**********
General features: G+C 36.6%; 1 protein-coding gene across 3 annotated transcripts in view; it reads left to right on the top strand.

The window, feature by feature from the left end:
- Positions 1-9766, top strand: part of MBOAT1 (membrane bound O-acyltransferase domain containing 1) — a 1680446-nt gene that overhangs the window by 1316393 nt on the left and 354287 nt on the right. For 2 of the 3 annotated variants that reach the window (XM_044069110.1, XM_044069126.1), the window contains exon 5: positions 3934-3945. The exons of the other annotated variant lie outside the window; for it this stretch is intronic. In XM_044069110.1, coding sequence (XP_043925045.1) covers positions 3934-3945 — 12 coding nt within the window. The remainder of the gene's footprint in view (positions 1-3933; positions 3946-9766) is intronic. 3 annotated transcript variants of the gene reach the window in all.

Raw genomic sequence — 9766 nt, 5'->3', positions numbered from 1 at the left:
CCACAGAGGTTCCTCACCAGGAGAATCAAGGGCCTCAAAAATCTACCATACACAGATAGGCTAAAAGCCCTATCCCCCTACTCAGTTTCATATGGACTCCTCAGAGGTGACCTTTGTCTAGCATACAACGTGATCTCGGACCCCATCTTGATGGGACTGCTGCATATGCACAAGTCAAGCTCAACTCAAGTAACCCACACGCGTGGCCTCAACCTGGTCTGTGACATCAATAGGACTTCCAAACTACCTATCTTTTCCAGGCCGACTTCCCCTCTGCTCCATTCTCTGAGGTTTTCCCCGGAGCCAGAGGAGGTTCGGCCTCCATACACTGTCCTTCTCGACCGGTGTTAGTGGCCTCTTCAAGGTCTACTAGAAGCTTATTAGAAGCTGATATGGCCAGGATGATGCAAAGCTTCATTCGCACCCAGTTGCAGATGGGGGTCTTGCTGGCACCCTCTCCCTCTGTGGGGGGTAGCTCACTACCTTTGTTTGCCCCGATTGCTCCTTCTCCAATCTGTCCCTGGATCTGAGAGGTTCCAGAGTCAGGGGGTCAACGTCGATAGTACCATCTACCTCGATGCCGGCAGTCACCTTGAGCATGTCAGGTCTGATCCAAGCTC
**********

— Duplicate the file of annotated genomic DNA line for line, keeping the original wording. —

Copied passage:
General features: G+C 36.6%; 1 protein-coding gene across 3 annotated transcripts in view; it reads left to right on the top strand.

The window, feature by feature from the left end:
- Positions 1-9766, top strand: part of MBOAT1 (membrane bound O-acyltransferase domain containing 1) — a 1680446-nt gene that overhangs the window by 1316393 nt on the left and 354287 nt on the right. For 2 of the 3 annotated variants that reach the window (XM_044069110.1, XM_044069126.1), the window contains exon 5: positions 3934-3945. The exons of the other annotated variant lie outside the window; for it this stretch is intronic. In XM_044069110.1, coding sequence (XP_043925045.1) covers positions 3934-3945 — 12 coding nt within the window. The remainder of the gene's footprint in view (positions 1-3933; positions 3946-9766) is intronic. 3 annotated transcript variants of the gene reach the window in all.

Raw genomic sequence — 9766 nt, 5'->3', positions numbered from 1 at the left:
CCACAGAGGTTCCTCACCAGGAGAATCAAGGGCCTCAAAAATCTACCATACACAGATAGGCTAAAAGCCCTATCCCCCTACTCAGTTTCATATGGACTCCTCAGAGGTGACCTTTGTCTAGCATACAACGTGATCTCGGACCCCATCTTGATGGGACTGCTGCATATGCACAAGTCAAGCTCAACTCAAGTAACCCACACGCGTGGCCTCAACCTGGTCTGTGACATCAATAGGACTTCCAAACTACCTATCTTTTCCAGGCCGACTTCCCCTCTGCTCCATTCTCTGAGGTTTTCCCCGGAGCCAGAGGAGGTTCGGCCTCCATACACTGTCCTTCTCGACCGGTGTTAGTGGCCTCTTCAAGGTCTACTAGAAGCTTATTAGAAGCTGATATGGCCAGGATGATGCAAAGCTTCATTCGCACCCAGTTGCAGATGGGGGTCTTGCTGGCACCCTCTCCCTCTGTGGGGGGTAGCTCACTACCTTTGTTTGCCCCGATTGCTCCTTCTCCAATCTGTCCCTGGATCTGAGAGGTTCCAGAGTCAGGGGGTCAACGTCGATAGTACCATCTACCTCGATGCCGGCAGTCACCTTGAGCATGTCAGGTCTGATCCAAGCTC